The dinner rush was heating up. Section B was full, and a party of twelve just showed up. Frenchy said there was no time to screw around. He pulled the tab to three D-Con foggers.
“No way,” Murdoch said.
Frenchy told us the poison kills bugs, not people.
“Says who?” Murdoch said.
“Says me,” Frenchy said.
Murdoch told Frenchy that his religion did not allow him to work in a poison fog, and Frenchy asked what kind of religion he belonged to. Murdoch said whichever religion doesn’t allow him to work in a poison fog. I laughed because I had personally witnessed Murdoch lick liquid LSD from his fingertips swallow tabs of PCP, ingest any variation and combination of cocaine, Seconal, ephedrine, crystal meth, not to mention alcohol, and all kinds of other pills—greenies, black beauties, reds, yellows, painkillers, valium, Xanax, muscle relaxers. I knew on good account that Murdoch had chased the dragon on at least a few occasions.
“You two,” Frenchy said. “You’re a couple of pricks.”
Murdoch and I backed out of the restaurant and walked home in the humid Gainesville evening. Wolcott stayed back. He said Frenchy was right. Foggers were designed to kill bugs. That’s why they call it bugspray, not people spray.
“Damned right, assholes,” Frenchy said, pointing another can of fogger at us as if he was going to fire. “Damned right.”
The next time I saw Murdoch was in the parking lot of an ABC Liquor ten minutes before closing time. It was June, when the heat lingers all night, and Murdoch burst through the double-glass doors cradling one of those four-liter Ernest and Julio Gallo jugs like a football. My band had just finished playing the Covered Dish and we were still hopped up on free beer and adrenaline. We had closed with a song I had written on the bike ride home from my new job as a dishdog at Garofalo’s Pizza. Still wet with dishwater, the muse had descended. That night, our performance of the song had attracted the attention of a local deejay, landed us a single on the college radio charts, and helped to promote a short and ill-fated tour of the Southeast. It was a dream come true in the hospice age of rock and roll.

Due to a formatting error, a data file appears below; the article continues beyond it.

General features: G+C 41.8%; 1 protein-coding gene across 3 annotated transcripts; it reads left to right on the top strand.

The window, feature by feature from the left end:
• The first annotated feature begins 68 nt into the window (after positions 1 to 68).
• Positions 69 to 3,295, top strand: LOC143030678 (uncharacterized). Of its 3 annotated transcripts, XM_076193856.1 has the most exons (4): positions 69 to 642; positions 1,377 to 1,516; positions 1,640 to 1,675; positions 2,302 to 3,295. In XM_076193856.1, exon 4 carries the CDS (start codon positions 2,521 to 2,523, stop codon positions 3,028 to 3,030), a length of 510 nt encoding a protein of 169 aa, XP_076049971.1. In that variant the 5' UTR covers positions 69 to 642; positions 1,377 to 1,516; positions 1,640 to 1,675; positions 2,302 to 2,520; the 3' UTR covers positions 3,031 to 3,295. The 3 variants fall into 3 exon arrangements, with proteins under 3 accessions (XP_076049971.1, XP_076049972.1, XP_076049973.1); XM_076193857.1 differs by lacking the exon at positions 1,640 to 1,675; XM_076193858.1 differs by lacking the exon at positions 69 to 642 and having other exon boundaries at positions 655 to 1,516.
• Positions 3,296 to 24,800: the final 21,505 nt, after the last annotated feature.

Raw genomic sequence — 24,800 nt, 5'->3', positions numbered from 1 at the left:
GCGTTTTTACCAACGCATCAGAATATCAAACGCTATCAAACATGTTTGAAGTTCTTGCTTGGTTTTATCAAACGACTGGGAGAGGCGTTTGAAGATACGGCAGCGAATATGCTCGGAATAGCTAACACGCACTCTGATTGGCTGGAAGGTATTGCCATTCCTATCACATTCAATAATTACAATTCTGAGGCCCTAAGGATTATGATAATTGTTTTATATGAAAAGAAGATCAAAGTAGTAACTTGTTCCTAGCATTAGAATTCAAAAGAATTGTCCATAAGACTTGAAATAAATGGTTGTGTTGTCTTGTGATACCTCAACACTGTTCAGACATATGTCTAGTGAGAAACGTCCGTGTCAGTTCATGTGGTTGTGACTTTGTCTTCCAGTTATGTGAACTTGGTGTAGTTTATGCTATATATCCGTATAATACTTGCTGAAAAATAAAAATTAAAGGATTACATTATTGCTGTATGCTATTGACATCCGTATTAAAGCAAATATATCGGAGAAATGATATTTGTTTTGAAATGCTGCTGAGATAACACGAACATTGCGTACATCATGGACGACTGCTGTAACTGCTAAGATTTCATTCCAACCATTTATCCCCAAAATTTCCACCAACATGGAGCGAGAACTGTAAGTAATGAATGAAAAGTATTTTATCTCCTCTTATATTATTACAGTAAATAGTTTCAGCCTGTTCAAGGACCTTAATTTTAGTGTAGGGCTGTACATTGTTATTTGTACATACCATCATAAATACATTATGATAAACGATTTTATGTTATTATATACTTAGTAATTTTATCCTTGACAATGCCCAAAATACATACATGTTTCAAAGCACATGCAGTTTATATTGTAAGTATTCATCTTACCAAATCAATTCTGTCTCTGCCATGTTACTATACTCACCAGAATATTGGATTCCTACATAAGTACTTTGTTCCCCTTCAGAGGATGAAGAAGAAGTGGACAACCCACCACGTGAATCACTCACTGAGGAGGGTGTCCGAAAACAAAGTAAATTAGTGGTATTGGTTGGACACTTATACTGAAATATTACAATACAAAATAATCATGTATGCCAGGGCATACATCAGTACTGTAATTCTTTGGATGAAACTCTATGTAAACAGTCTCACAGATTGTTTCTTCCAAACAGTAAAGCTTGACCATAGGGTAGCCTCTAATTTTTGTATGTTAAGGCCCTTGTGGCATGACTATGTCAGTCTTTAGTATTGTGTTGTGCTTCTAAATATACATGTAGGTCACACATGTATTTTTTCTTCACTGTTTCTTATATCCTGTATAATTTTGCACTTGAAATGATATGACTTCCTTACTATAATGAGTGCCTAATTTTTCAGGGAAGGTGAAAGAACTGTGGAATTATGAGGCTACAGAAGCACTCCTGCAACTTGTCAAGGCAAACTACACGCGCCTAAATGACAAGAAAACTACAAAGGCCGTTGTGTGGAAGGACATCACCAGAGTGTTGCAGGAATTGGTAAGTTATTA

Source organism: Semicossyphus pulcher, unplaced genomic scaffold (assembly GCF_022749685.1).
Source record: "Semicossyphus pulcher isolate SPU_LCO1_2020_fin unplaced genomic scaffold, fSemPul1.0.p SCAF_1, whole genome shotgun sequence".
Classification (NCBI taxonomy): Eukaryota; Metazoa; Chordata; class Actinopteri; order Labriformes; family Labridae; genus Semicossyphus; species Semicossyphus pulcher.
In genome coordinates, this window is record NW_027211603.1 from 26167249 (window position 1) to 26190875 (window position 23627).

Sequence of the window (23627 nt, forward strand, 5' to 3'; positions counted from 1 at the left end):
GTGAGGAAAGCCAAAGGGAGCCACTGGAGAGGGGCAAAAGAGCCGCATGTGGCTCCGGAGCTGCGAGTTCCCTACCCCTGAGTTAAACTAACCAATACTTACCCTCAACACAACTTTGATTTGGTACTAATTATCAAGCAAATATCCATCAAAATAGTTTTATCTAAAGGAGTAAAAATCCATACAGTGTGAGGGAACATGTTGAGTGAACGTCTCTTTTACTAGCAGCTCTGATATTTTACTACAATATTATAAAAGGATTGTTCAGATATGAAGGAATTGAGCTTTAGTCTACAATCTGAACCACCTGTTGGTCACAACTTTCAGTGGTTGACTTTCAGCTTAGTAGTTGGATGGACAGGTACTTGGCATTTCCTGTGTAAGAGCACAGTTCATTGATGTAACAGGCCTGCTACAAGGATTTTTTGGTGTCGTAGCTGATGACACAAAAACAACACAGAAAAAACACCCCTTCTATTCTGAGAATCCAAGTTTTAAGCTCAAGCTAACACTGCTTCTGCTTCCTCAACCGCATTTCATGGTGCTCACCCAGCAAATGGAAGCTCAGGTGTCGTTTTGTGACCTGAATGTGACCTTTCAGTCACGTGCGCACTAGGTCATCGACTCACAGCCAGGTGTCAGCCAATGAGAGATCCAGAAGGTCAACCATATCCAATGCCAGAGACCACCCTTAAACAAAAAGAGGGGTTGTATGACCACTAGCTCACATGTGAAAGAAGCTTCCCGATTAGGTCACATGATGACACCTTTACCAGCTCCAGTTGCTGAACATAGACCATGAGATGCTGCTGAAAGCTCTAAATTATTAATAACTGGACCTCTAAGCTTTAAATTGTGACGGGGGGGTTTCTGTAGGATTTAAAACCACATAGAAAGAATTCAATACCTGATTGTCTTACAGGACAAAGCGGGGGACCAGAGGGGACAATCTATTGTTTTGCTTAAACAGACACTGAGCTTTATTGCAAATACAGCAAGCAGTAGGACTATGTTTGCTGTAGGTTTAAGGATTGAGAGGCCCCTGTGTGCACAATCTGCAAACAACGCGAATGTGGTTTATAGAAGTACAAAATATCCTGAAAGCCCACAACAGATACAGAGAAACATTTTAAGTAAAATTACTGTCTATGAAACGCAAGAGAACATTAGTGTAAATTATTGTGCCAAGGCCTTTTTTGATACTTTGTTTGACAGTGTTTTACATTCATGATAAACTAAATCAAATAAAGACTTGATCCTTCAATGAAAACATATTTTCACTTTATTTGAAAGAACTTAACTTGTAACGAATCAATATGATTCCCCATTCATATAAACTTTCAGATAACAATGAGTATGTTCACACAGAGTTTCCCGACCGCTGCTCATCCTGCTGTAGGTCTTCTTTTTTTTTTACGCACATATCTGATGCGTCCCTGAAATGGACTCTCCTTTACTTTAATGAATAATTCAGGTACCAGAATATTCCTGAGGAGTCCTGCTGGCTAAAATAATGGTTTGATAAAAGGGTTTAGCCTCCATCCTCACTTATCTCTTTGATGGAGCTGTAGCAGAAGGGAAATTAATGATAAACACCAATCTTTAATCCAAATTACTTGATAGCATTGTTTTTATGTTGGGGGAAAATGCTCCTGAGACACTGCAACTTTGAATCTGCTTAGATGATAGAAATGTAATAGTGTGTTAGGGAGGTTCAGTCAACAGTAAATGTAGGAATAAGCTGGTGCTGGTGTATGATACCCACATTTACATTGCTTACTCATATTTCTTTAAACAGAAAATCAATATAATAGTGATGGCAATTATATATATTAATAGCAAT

I shouted Murdoch’s name as he sprinted with the jug of wine, but he failed to hear me. Bolting out twenty feet behind him, two stockboys made up the distance when Murdoch’s knee buckled in the soft crab grass between the parking lot and sidewalk. The stockboys pinned him, but he held tight to the bottle. They used their fists and legs. They had his face in the grass and were trying to pry that jug from him as if it belonged to them personally, as if they had some personal stake in the estate of Ernest and Julio Gallo.
We were in the car not thirty feet away. Murdoch balled up, protecting the bottle with his body while the stockboys worked on him, but Murdoch was holding tight, his head tucked low and knees pulled up high until he finally made his move. The stockboys each laid a hand on him as if they finally had him under control. They called him asshole. They called him cocksucker. They called him cunt rag. And then Murdoch’s arms and legs kicked out and he let loose the bottle, looking for an opportunity to escape. But of course, they had him. They had him face down in the concrete with their knees in his back. But that jug of Ernest and Julio Gallo seemed to hang in the air above the concrete forever.
Tim Fitts lives with his wife and children in Philadelphia. His stories have been published by journals such as Granta, The Gettysburg Review, Boulevard, Apple Valley Review, Shenandoah, New South, among many others. He is the author of two short story collections, including Hypothermia (MadHat Press, 2017) and Go Home and Cry for Yourselves (Xavier Review Press, 2017). His flash fiction piece, “Teeth,” appears in Best Microfiction 2020.